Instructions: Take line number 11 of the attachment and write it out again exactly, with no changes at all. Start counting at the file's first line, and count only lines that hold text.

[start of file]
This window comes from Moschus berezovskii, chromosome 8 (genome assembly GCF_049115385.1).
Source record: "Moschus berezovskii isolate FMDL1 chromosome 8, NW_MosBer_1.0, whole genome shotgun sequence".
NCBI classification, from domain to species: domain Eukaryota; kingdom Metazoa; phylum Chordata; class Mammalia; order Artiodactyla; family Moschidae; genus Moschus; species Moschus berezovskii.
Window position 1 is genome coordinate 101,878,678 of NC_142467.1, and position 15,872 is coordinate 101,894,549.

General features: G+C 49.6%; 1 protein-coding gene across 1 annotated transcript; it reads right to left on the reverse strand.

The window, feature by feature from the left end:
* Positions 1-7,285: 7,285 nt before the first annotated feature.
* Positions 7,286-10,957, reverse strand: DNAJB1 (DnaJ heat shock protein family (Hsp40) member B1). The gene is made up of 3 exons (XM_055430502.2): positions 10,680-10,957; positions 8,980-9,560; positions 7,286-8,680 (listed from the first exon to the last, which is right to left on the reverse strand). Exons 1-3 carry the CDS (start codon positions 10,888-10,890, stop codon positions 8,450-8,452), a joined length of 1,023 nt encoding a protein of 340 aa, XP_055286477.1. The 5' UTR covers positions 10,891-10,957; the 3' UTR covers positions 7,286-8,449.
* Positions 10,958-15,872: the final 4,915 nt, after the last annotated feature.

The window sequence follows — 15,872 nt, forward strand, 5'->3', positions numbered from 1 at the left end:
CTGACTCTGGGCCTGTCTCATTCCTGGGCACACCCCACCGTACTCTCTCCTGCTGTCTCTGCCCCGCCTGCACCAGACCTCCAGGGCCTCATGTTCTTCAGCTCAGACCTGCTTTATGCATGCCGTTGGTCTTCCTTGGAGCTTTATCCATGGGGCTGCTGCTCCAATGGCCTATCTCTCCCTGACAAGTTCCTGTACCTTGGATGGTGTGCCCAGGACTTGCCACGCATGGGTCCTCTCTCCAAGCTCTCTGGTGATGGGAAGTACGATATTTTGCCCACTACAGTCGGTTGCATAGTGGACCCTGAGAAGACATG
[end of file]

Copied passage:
CTGACTCTGGGCCTGTCTCATTCCTGGGCACACCCCACCGTACTCTCTCCTGCTGTCTCTGCCCCGCCTGCACCAGACCTCCAGGGCCTCATGTTCTTCAGCTCAGACCTGCTTTATGCATGCCGTTGGTCTTCCTTGGAGCTTTATCCATGGGGCTGCTGCTCCAATGGCCTATCTCTCCCTGACAAGTTCCTGTACCTTGGATGGTGTGCCCAGGACTTGCCACGCATGGGTCCTCTCTCCAAGCTCTCTGGTGATGGGAAGTACGATATTTTGCCCACTACAGTCGGTTGCATAGTGGACCCTGAGAAGACATG